And finally, try to get your child involved in the preparation of meals as your little helper. I know it is quicker to do it yourself, but your child will be more likely to eat something that they have helped prepare!

Try using small scissors to let them “chop” veggies such as strips of peppers, carrots or courgettes. They could also make home-made pizzas and use the veggies to make a ‘face’ on their pizza. Have fun with it!

Paula x 

Helping underweight toddlers gain weight

Avocado

There is a lot of talk in the media these days about children being overweight, but there are also a number of toddlers who are underweight or have a small appetite. If your child is underweight or has a small appetite, it can be difficult to provide enough calories and protein for adequate growth.

Please take care…

If you are worried about your child – talk to your Health Visitor or GP/doctor and ask them to measure your child’s weight and height. They may also refer your child to a Paediatrician to make sure there is no underlying medical condition causing your child to gain weight slowly.

Factors affecting a child’s appetite:

There are many factors that can affect a child’s appetite, such as tiredness, general illness / fever, constipation and iron deficiency anaemia. Again, speak to your HV or GP if you think your child may have one of the last 2 conditions.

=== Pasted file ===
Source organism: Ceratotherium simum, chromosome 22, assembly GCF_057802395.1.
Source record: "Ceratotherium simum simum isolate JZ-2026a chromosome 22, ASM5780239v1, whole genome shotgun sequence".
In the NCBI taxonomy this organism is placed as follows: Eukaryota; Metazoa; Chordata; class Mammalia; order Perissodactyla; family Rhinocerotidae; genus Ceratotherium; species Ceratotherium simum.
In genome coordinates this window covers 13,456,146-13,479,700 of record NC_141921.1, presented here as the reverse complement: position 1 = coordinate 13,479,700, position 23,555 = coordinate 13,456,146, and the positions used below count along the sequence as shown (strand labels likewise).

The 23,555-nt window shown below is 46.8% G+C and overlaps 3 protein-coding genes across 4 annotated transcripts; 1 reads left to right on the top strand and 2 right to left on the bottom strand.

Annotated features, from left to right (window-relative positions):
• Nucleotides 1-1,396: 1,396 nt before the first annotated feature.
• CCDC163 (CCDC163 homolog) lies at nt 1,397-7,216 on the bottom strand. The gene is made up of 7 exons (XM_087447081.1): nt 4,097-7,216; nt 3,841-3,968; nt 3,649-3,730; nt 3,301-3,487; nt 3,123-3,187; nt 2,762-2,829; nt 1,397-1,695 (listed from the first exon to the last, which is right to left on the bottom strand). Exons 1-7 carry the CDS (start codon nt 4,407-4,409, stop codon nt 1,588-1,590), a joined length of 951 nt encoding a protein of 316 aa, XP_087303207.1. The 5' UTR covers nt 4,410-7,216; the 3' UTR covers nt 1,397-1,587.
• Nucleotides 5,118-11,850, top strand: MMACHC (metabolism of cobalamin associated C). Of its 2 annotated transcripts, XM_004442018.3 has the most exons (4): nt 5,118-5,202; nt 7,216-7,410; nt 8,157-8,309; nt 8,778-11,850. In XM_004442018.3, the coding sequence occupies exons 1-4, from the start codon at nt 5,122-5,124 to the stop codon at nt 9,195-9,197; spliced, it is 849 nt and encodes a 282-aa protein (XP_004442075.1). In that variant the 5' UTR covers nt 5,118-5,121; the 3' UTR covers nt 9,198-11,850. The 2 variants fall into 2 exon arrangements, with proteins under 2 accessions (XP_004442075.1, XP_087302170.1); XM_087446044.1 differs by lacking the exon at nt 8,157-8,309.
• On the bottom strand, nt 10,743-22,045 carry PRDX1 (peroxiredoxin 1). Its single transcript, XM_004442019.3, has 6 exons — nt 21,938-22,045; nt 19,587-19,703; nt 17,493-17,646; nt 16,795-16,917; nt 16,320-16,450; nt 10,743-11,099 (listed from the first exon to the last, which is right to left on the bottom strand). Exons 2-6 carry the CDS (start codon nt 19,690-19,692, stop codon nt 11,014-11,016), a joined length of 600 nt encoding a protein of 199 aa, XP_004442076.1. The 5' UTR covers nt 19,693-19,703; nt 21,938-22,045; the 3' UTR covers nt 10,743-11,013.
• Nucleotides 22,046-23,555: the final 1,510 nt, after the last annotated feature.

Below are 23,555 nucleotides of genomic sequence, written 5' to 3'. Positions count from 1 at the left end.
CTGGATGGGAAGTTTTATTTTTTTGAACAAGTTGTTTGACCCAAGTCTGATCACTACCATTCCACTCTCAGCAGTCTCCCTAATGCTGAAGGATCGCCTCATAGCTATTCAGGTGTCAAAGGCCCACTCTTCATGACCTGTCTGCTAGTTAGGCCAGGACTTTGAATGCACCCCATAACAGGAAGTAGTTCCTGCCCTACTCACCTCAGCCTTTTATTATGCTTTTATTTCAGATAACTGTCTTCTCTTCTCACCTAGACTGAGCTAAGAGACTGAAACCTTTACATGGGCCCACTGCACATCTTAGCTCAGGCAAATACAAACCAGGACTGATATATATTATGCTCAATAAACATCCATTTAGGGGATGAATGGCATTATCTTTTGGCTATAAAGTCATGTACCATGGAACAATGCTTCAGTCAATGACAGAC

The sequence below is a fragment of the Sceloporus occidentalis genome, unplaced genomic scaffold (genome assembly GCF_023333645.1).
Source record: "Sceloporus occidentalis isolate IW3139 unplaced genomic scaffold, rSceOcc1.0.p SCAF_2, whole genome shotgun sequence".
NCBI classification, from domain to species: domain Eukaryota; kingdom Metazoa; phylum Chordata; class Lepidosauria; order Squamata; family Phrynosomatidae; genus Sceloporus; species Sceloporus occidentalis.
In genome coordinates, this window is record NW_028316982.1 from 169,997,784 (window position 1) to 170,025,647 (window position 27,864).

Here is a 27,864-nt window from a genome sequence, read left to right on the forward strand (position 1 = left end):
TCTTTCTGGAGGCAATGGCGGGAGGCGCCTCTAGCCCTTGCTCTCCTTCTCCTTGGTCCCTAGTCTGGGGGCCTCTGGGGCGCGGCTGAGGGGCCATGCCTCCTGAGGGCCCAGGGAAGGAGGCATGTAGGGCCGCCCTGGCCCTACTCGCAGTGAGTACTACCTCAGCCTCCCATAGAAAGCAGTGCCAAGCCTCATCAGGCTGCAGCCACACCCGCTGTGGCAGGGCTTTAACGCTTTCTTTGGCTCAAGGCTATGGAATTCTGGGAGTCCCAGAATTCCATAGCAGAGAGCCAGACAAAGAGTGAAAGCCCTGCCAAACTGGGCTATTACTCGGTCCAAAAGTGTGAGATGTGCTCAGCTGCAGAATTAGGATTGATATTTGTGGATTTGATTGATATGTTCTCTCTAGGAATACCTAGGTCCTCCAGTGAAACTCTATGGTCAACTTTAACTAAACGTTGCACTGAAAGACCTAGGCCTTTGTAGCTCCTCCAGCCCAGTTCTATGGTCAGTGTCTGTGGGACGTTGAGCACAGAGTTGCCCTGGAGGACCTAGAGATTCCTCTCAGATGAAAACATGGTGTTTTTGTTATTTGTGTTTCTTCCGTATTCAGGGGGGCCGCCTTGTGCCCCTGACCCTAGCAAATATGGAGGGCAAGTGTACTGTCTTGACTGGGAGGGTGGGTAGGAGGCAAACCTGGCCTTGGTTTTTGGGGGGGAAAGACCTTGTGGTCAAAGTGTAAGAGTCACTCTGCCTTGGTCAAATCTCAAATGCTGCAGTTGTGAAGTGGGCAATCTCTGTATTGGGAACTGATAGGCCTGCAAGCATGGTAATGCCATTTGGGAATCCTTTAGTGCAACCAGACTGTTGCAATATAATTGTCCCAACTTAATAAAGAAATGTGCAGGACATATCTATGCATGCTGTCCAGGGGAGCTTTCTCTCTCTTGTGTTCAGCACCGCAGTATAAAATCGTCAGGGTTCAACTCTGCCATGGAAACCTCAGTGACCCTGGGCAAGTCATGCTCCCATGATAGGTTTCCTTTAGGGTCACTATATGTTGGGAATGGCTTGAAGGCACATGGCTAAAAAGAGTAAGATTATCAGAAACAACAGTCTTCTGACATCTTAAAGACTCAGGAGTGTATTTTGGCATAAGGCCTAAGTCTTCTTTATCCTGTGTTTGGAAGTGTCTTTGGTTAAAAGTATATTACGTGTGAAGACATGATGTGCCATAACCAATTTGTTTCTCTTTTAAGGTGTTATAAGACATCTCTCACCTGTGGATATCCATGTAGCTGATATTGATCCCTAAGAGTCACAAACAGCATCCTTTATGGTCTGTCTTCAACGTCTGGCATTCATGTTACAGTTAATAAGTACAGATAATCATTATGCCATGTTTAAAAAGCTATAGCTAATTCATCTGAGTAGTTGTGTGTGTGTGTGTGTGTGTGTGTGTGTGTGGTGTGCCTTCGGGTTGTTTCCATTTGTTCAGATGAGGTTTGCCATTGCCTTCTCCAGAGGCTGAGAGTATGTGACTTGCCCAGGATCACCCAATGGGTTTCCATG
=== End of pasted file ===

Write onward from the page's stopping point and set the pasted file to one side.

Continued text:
Exercise and active play can help to increase your child’s appetite, so encourage this whenever you can.

So what can you do to help your toddler?

Toddlers have small tummies and so we need to think of ways of increasing the energy and protein density of foods without increasing the volume / bulk of their foods. This means that you will make every mouthful as nutritious as possible…make every bite count!

Some suggestions:

  • Use healthy fats such as avocado and peanut butter as spreads on crackers, toast or sandwiches. You can also use them as a dip for vegetables or breadsticks
  • Use oils/margarine/butter to add to vegetables, rice/pasta, spread thickly on bread and savoury biscuits and to add to soups
  • Use full fat dairy products such as whole milk, full fat cheese and yoghurts. Use whole milk to make custards, white sauces and to add to soups
  • Add cheese to mashed potato, soups, pasta/rice, cut into small blocks as a snack or make a cheese sauce to add to meals/vegetables
  • Eggs – try a hardboiled egg as a snack or an omlette with cheese and vegetables as a high energy and protein meal

What about snacks?

Toddlers have small tummies and need 3 meals as well as 3 snacks per day, especially if they are underweight. See the ‘suggestions’ for some ideas for high energy and protein snacks.

What about fluids and milk?

Don’t let your child fill up on fluids before meals and don’t give too much milk each day – 300ml of milk per day is enough to cover calcium requirements of 1-3 year olds. See my earlier post on ‘Milk – how much is enough?’

And finally, try to look at your child’s intake for one or two weeks not just for one day as everyone has good and bad days!

Please get in touch if you have any questions or feedback by making a comment on the blog or by emailing me at paula.hallam@yahoo.co.uk

Paula x